The Conservatives’ lead was cut by two points in February as Keir Starmer emerged as the clear front-runner to succeed Jeremy Corbyn.
Opinium’s latest polling gives Labour a 32 per cent share of the vote, up slightly on January but still a daunting 15 points behind the Tories, who are polling on 47 per cent.
Starmer continues to lead the pack in the Leadership race.
When it comes to holding the Tories to account Starmer is the candidate that most believe is up to the job, with just under a quarter saying he would be most likely to win a general election, ahead of his closest rivals.
Emily Thornberry was eliminated from the race on Friday after narrowly failing to secure the nominations she needed to make it into the final ballot of party members.
At the midnight Friday deadline, Starmer had received 374 nominations from local constituency parties, ahead of Rebecca Long-Bailey on 164 and Lisa Nandy on 72.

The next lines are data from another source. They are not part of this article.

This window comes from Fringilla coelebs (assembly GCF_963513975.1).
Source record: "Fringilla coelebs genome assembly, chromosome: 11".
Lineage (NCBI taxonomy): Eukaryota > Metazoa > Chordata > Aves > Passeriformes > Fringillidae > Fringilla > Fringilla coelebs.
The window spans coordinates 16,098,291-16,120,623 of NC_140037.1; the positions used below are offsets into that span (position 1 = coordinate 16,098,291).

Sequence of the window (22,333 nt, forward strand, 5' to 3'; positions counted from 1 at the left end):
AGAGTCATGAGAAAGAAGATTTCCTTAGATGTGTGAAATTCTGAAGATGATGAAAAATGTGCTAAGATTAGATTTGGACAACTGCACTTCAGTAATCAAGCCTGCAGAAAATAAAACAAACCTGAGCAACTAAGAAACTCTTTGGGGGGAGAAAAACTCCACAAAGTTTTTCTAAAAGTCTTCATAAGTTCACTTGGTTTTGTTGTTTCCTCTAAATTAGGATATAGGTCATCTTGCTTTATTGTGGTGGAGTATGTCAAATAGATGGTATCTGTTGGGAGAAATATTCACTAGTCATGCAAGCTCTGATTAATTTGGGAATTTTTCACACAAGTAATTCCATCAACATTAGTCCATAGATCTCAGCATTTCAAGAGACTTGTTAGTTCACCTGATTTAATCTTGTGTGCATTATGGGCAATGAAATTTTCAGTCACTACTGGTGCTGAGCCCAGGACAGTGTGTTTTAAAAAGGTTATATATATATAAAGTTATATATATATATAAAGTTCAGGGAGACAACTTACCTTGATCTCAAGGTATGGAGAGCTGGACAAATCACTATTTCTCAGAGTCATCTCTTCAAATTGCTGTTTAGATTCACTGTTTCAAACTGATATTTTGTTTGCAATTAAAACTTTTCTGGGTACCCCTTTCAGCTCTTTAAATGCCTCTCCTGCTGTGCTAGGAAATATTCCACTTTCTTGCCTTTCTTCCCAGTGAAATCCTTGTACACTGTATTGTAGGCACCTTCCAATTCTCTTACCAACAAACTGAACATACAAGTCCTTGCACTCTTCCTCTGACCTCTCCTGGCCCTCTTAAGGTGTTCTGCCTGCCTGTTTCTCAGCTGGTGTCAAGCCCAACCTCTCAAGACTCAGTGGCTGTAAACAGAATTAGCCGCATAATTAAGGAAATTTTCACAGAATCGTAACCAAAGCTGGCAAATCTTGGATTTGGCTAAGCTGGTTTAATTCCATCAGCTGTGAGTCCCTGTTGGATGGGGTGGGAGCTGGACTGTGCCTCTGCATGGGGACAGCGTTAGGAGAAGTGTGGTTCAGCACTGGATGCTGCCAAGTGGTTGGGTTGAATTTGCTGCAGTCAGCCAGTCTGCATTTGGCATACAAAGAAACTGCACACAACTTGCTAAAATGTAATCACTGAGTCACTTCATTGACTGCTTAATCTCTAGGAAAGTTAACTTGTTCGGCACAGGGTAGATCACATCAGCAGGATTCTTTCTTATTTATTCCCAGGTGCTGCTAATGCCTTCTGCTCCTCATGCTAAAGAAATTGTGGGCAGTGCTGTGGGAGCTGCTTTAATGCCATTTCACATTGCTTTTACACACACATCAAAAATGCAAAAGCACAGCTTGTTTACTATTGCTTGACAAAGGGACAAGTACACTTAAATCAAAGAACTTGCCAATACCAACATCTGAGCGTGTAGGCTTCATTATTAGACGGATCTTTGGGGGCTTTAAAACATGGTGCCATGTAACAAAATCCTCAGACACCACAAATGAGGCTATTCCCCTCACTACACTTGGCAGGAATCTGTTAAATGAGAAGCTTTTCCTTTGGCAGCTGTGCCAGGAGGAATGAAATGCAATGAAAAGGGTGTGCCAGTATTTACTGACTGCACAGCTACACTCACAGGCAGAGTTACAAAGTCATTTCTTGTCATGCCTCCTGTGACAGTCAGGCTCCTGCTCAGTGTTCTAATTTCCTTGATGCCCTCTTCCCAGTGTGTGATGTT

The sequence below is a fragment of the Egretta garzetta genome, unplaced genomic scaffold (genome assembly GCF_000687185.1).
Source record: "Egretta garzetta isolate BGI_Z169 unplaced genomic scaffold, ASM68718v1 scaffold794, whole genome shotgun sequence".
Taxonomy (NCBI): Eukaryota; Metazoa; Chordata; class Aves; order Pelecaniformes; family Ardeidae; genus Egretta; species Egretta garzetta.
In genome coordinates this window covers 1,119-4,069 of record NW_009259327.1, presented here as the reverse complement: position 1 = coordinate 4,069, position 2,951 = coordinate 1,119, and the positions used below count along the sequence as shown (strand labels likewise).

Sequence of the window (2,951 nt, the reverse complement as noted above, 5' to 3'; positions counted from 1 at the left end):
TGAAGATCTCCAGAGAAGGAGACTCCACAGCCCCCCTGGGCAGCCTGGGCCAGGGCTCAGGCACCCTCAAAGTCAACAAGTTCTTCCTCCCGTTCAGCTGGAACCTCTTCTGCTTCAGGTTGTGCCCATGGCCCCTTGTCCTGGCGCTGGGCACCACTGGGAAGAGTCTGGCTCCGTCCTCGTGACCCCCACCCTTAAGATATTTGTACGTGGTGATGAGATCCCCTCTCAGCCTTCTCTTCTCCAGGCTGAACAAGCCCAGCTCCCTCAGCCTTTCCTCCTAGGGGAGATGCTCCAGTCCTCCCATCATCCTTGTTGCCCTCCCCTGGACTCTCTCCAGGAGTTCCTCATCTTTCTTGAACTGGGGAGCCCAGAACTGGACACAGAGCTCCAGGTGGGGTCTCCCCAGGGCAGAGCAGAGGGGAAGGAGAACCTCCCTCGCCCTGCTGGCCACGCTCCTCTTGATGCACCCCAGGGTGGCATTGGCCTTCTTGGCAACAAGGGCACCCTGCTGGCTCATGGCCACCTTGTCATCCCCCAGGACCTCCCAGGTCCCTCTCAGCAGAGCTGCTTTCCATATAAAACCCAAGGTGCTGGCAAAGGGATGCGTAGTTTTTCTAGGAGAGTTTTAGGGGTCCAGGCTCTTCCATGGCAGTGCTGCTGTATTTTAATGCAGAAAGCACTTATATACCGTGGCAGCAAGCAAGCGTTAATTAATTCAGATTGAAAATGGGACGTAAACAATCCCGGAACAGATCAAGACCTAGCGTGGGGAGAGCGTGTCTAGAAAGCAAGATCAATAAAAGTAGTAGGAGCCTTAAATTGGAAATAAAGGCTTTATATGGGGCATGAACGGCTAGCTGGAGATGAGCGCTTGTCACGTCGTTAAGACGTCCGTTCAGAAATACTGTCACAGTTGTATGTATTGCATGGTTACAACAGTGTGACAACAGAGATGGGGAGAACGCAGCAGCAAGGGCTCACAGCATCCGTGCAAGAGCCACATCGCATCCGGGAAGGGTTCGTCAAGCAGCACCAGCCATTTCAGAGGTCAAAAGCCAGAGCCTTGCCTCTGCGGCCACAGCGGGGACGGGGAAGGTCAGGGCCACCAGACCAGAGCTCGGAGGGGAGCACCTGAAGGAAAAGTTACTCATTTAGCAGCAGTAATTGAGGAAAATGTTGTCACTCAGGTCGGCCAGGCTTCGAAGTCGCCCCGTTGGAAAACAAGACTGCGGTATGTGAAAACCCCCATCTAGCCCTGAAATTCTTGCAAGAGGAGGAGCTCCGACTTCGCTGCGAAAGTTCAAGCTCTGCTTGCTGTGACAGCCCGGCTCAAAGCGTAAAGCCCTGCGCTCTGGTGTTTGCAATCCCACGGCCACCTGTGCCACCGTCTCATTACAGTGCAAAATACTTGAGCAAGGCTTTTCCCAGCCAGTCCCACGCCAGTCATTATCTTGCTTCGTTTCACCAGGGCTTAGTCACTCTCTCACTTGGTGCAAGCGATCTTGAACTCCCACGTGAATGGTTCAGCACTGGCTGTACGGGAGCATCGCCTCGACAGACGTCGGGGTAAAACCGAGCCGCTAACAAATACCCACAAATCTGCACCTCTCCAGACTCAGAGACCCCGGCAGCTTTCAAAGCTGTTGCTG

Adam Drummond, head of political polling at Opinium, said “all available evidence suggests that Keir Starmer has a commanding lead in the Labour leadership race, public perceptions of each candidate’s position on the left-right spectrum suggest the public see Starmer and Lisa Nandy as closer to Tony Blair and Gordon Brown while Rebecca Long-Bailey’s position as the continuity Corbyn candidate appears to be the main thing that has cut through
Rejected manifesto policies
Long-Bailey told supporters this week that Labour cannot win the next election if it veers away from the left-wing path set by current leader Corbyn.
Labour suffered its worst election defeat since 1935 when it lost 59 seats in the December poll, a result that ushered in the first Conservative landslide since the 1980s.
But leadership hopeful Long-Bailey said the party must not row back from the “popular” policies found in its manifesto but instead learn to explain them better.
University tuition fees
Elsewhere, Starmer pledged to uphold Labour’s commitment to abolish tuition fees.
He set out his 10 leadership pledges which included scrapping Universal Credit and putting the “green new deal” on the environment at the heart of all policies.
In what was seen as pitches to the left-wing base of the current leader, Sir Keir re-affirmed his commitment in supporting the common ownership of rail, mail, energy and water.
He also supported an income tax increase for the top 5% of earners and pledge to end outsourcing in the NHS and justice system.